Kubernetes Pod Created With HostPIDedit

This rule detects an attempt to create or modify a pod attached to the host PID namespace. HostPID allows a pod to access all the processes running on the host and could allow an attacker to take malicious action. When paired with ptrace this can be used to escalate privileges outside of the container. When paired with a privileged container, the pod can see all of the processes on the host. An attacker can enter the init system (PID 1) on the host. From there, they could execute a shell and continue to escalate privileges to root.

Rule type: query

Rule indices:

  • logs-kubernetes.*

Severity: medium

Risk score: 47

Runs every: 5 minutes

Searches indices from: now-6m (Date Math format, see also Additional look-back time)

Maximum alerts per execution: 100



  • Elastic
  • Kubernetes
  • Continuous Monitoring
  • Execution
  • Privilege Escalation Added (Elastic Stack release): 8.4.0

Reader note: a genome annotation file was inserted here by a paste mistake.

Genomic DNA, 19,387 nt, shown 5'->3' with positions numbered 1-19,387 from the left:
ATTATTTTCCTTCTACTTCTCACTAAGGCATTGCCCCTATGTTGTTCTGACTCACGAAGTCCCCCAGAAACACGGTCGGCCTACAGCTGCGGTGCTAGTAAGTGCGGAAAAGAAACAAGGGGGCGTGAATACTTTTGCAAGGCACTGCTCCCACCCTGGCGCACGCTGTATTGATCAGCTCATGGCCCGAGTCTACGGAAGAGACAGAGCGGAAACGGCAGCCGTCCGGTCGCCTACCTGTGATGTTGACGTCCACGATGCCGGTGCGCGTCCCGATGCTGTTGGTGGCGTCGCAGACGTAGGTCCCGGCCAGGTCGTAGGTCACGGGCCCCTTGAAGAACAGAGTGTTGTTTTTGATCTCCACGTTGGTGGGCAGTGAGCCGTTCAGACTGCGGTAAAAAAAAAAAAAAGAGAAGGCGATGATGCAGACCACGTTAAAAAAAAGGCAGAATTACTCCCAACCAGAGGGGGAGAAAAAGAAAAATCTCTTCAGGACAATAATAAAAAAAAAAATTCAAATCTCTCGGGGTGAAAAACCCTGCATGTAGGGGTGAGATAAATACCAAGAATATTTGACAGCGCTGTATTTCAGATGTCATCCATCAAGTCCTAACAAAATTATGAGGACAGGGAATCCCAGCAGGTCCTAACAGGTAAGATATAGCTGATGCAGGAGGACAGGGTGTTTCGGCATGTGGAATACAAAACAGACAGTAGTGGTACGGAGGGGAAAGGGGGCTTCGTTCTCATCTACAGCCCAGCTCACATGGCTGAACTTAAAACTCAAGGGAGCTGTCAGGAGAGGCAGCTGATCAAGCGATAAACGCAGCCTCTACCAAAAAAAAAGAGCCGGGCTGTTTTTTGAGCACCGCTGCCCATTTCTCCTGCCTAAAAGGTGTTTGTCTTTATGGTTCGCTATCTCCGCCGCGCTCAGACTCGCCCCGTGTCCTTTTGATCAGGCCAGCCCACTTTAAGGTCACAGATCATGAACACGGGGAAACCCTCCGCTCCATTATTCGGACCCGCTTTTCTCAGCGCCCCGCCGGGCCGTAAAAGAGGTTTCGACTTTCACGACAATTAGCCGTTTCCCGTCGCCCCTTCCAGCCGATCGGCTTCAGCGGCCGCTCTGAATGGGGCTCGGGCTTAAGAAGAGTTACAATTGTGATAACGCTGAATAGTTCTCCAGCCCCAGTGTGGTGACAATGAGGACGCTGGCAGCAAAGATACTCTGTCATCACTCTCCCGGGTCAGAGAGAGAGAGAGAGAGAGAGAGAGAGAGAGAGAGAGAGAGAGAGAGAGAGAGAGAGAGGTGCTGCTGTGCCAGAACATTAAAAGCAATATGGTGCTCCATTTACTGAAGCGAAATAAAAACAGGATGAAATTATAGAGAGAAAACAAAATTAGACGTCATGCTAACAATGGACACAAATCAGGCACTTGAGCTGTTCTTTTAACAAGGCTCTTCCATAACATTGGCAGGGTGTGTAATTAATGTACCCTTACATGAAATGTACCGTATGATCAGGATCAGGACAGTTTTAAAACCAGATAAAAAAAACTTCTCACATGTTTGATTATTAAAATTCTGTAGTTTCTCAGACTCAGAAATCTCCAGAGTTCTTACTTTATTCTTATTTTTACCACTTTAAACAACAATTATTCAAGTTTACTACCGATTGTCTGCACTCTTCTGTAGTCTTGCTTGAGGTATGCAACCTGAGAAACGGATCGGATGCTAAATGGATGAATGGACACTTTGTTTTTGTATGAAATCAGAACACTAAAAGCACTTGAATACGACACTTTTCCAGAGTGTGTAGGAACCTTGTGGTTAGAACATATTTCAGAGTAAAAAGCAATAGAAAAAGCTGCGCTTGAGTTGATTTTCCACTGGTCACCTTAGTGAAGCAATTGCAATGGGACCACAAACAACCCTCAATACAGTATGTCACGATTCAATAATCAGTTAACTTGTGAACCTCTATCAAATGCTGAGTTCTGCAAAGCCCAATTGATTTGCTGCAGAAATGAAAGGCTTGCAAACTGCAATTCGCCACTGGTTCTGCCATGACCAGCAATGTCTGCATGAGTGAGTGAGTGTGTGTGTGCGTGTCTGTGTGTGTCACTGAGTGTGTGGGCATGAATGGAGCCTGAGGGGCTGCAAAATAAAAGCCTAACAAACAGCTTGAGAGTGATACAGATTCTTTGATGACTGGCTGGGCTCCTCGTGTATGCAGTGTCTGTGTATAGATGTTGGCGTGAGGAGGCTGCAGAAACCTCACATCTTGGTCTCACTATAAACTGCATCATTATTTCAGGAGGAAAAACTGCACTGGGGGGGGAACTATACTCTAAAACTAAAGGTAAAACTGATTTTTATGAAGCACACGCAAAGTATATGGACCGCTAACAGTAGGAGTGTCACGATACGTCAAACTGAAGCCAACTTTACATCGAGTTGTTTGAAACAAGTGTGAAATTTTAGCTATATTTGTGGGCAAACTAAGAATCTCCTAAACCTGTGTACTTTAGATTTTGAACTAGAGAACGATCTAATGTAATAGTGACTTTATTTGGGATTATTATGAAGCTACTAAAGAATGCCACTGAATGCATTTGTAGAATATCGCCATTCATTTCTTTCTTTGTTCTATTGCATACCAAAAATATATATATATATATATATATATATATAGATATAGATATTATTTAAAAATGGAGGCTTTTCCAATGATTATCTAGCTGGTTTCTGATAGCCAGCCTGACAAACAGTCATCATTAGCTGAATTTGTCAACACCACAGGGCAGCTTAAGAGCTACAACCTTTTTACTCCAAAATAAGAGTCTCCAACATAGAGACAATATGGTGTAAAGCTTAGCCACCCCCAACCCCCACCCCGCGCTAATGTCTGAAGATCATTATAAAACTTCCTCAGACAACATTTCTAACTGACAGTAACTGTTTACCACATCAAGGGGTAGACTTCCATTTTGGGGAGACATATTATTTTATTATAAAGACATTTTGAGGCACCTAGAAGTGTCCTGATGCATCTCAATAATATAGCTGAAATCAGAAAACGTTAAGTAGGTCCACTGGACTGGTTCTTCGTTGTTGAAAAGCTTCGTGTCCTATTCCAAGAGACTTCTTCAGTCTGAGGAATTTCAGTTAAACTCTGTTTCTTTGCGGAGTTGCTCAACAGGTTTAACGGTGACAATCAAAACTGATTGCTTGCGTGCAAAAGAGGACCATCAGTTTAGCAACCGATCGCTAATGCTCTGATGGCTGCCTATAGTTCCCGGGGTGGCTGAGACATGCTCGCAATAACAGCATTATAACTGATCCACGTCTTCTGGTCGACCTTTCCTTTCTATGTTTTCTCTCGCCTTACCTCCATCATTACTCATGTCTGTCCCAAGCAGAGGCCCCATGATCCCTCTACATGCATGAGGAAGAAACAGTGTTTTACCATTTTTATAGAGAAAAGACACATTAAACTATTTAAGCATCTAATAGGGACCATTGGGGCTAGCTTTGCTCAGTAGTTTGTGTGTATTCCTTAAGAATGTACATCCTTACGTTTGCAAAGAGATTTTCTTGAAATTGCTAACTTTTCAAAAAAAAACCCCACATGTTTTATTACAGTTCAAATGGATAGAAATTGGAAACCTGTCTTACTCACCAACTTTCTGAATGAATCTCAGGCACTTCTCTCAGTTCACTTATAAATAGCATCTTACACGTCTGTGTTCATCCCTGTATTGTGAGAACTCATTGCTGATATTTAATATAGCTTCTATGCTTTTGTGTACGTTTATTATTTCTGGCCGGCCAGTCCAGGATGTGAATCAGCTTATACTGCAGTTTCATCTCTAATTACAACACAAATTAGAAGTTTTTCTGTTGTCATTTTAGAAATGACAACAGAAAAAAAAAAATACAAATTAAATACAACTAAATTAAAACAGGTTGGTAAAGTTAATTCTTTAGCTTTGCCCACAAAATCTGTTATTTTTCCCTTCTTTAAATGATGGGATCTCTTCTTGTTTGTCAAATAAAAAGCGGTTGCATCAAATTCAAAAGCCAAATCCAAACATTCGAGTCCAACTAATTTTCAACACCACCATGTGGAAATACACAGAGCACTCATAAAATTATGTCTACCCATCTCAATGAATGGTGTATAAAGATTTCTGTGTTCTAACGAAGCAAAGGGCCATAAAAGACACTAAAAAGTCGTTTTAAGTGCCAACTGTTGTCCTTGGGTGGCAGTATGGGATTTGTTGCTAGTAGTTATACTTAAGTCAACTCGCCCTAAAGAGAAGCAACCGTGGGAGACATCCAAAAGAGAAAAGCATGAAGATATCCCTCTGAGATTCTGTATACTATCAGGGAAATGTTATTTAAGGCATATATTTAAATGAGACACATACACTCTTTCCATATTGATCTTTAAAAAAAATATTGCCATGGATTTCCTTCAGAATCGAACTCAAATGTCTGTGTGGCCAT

Last modified (Elastic Stack release): 8.4.0

Rule authors: Elastic

Rule license: Elastic License v2

Potential false positivesedit

An administrator or developer may want to use a pod that runs as root and shares the host�s IPC, Network, and PID namespaces for debugging purposes. If something is going wrong in the cluster and there is no easy way to SSH onto the host nodes directly, a privileged pod of this nature can be useful for viewing things like iptable rules and network namespaces from the host’s perspective.

Investigation guideedit

Rule queryedit

kubernetes.audit.objectRef.resource:"pods" and
kubernetes.audit.verb:("create" or "update" or "patch") and

Threat mappingedit